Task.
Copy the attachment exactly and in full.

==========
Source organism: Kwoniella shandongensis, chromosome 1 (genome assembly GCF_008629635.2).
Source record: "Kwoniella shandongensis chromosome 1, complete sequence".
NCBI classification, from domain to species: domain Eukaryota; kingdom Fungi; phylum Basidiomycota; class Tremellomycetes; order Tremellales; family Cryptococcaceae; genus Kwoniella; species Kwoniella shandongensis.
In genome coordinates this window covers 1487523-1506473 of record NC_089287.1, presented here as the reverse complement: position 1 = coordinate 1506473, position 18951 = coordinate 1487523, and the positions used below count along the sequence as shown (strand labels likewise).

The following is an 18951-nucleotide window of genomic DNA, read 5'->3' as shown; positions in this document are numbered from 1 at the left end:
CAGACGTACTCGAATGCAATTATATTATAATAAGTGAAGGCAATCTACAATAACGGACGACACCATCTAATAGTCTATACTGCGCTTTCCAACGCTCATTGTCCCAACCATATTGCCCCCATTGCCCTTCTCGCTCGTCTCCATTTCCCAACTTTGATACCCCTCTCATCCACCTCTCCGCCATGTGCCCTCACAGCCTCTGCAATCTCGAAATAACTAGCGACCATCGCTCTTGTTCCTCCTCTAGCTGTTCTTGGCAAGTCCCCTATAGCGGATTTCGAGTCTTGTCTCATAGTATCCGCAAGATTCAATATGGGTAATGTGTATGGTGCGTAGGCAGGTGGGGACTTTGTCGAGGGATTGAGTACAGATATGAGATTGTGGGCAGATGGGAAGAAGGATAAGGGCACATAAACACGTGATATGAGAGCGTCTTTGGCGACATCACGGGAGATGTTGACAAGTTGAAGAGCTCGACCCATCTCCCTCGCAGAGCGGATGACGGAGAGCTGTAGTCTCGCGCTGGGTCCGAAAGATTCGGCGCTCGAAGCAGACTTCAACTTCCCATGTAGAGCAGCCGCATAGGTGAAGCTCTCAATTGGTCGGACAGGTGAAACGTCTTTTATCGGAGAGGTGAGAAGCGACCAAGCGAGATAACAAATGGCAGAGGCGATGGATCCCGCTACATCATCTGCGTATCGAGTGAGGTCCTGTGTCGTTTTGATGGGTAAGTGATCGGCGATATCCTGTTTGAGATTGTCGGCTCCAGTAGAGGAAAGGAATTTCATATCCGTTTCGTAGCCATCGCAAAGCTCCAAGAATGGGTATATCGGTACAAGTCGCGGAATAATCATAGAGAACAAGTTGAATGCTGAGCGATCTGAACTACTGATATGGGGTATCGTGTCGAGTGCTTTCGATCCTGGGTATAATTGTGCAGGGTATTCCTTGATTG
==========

Source organism: Kwoniella shandongensis, chromosome 1 (genome assembly GCF_008629635.2).
Source record: "Kwoniella shandongensis chromosome 1, complete sequence".
NCBI classification, from domain to species: domain Eukaryota; kingdom Fungi; phylum Basidiomycota; class Tremellomycetes; order Tremellales; family Cryptococcaceae; genus Kwoniella; species Kwoniella shandongensis.
In genome coordinates this window covers 1487523-1506473 of record NC_089287.1, presented here as the reverse complement: position 1 = coordinate 1506473, position 18951 = coordinate 1487523, and the positions used below count along the sequence as shown (strand labels likewise).

The following is an 18951-nucleotide window of genomic DNA, read 5'->3' as shown; positions in this document are numbered from 1 at the left end:
CAGACGTACTCGAATGCAATTATATTATAATAAGTGAAGGCAATCTACAATAACGGACGACACCATCTAATAGTCTATACTGCGCTTTCCAACGCTCATTGTCCCAACCATATTGCCCCCATTGCCCTTCTCGCTCGTCTCCATTTCCCAACTTTGATACCCCTCTCATCCACCTCTCCGCCATGTGCCCTCACAGCCTCTGCAATCTCGAAATAACTAGCGACCATCGCTCTTGTTCCTCCTCTAGCTGTTCTTGGCAAGTCCCCTATAGCGGATTTCGAGTCTTGTCTCATAGTATCCGCAAGATTCAATATGGGTAATGTGTATGGTGCGTAGGCAGGTGGGGACTTTGTCGAGGGATTGAGTACAGATATGAGATTGTGGGCAGATGGGAAGAAGGATAAGGGCACATAAACACGTGATATGAGAGCGTCTTTGGCGACATCACGGGAGATGTTGACAAGTTGAAGAGCTCGACCCATCTCCCTCGCAGAGCGGATGACGGAGAGCTGTAGTCTCGCGCTGGGTCCGAAAGATTCGGCGCTCGAAGCAGACTTCAACTTCCCATGTAGAGCAGCCGCATAGGTGAAGCTCTCAATTGGTCGGACAGGTGAAACGTCTTTTATCGGAGAGGTGAGAAGCGACCAAGCGAGATAACAAATGGCAGAGGCGATGGATCCCGCTACATCATCTGCGTATCGAGTGAGGTCCTGTGTCGTTTTGATGGGTAAGTGATCGGCGATATCCTGTTTGAGATTGTCGGCTCCAGTAGAGGAAAGGAATTTCATATCCGTTTCGTAGCCATCGCAAAGCTCCAAGAATGGGTATATCGGTACAAGTCGCGGAATAATCATAGAGAACAAGTTGAATGCTGAGCGATCTGAACTACTGATATGGGGTATCGTGTCGAGTGCTTTCGATCCTGGGTATAATTGTGCAGGGTATTCCTTGATTG